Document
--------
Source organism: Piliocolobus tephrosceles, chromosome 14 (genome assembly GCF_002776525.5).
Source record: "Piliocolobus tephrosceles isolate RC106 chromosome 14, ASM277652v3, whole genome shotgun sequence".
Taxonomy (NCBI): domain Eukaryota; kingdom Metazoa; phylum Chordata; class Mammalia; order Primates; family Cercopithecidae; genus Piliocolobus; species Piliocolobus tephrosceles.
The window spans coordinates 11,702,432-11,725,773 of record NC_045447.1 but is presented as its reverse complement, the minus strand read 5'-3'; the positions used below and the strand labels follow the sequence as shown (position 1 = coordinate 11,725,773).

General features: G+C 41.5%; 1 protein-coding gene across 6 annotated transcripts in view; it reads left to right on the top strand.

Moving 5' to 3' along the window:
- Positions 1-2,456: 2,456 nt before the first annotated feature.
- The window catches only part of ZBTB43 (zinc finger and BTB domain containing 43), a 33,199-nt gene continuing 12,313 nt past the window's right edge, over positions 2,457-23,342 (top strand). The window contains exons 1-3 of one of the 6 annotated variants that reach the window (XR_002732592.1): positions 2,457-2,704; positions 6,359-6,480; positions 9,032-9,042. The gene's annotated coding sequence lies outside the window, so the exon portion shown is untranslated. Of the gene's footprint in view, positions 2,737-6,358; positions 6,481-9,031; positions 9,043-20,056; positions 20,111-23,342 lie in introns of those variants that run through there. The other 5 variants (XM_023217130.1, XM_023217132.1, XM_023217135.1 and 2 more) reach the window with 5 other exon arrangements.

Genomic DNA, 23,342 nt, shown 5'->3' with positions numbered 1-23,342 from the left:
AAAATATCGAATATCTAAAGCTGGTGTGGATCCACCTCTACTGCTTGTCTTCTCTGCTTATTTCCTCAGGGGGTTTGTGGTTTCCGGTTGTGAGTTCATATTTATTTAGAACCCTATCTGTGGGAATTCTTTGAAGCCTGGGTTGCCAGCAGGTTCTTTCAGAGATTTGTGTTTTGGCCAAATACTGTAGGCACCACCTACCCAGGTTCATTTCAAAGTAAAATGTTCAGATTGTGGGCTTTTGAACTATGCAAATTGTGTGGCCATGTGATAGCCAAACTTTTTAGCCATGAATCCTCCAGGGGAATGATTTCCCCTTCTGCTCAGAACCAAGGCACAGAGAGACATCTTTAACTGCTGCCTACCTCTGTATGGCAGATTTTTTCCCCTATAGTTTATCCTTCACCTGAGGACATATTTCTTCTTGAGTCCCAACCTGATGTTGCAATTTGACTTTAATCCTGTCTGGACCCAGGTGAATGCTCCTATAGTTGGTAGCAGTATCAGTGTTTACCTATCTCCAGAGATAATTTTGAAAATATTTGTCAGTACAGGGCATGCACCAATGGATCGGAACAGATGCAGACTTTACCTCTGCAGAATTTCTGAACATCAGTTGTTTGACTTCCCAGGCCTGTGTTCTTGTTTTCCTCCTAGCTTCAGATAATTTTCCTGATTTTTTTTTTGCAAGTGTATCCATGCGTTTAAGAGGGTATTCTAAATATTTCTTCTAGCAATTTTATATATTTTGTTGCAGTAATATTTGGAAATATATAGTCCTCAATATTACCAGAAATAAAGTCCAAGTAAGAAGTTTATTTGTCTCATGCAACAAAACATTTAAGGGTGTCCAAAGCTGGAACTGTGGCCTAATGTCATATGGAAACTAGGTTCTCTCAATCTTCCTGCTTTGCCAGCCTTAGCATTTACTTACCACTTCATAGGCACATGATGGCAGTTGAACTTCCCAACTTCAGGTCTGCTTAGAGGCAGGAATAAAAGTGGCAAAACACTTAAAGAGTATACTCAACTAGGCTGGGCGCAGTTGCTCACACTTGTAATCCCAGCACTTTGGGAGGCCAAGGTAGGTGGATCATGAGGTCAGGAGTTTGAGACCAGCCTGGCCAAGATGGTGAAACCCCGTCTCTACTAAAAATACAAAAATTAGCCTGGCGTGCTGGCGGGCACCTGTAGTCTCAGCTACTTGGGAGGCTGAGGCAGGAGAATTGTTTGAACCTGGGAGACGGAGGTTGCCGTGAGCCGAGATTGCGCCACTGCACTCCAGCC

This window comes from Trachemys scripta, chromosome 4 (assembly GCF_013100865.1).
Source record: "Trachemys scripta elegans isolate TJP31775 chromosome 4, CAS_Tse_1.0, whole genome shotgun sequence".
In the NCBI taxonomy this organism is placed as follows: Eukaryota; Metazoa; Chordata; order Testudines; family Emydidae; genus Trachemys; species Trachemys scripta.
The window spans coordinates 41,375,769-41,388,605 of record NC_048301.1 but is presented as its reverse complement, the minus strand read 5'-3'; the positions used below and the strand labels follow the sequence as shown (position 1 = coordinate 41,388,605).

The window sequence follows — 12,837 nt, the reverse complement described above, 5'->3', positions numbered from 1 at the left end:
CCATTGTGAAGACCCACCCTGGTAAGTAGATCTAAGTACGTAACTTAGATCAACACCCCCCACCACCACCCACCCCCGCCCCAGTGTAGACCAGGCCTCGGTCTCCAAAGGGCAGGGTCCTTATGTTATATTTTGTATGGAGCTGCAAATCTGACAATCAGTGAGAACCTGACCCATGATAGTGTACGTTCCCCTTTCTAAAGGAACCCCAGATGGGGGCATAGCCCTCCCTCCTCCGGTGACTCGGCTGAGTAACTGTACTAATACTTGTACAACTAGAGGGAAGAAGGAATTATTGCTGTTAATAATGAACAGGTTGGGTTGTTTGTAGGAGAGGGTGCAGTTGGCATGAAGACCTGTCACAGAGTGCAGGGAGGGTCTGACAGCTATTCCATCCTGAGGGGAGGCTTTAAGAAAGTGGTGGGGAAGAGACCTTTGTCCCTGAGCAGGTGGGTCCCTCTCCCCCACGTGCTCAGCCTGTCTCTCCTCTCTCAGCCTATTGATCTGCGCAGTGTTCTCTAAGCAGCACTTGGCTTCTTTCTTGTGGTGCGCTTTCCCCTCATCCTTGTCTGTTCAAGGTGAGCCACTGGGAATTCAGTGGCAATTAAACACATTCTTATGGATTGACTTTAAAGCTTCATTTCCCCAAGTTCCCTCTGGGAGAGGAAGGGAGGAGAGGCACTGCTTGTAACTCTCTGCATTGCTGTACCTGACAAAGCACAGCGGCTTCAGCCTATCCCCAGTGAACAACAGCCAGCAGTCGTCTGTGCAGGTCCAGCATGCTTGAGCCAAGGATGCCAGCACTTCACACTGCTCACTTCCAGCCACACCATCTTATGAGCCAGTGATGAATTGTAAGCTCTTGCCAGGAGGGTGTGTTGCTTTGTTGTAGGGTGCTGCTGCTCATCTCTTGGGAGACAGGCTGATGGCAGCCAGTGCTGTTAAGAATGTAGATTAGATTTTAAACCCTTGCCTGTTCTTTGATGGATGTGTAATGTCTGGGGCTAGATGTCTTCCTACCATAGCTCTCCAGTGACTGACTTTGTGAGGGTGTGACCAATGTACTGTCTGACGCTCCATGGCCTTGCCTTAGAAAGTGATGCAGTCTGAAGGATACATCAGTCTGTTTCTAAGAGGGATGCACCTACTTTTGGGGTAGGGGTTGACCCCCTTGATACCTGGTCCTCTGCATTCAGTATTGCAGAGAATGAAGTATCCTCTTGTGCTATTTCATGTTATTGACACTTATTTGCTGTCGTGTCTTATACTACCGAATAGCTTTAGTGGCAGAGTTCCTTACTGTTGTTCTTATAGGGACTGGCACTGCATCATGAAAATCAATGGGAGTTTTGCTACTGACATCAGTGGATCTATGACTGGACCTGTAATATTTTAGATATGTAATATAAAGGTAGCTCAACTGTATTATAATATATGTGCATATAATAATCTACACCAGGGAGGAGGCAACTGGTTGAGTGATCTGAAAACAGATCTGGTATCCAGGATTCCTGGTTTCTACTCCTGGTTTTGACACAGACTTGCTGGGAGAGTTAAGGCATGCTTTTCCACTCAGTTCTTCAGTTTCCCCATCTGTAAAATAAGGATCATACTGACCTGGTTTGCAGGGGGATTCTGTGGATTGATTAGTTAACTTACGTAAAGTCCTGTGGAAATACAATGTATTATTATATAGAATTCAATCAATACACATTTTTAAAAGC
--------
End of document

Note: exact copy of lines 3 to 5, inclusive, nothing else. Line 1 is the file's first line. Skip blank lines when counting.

Taxonomy (NCBI): domain Eukaryota; kingdom Metazoa; phylum Chordata; class Mammalia; order Primates; family Cercopithecidae; genus Piliocolobus; species Piliocolobus tephrosceles.
The window spans coordinates 11,702,432-11,725,773 of record NC_045447.1 but is presented as its reverse complement, the minus strand read 5'-3'; the positions used below and the strand labels follow the sequence as shown (position 1 = coordinate 11,725,773).

General features: G+C 41.5%; 1 protein-coding gene across 6 annotated transcripts in view; it reads left to right on the top strand.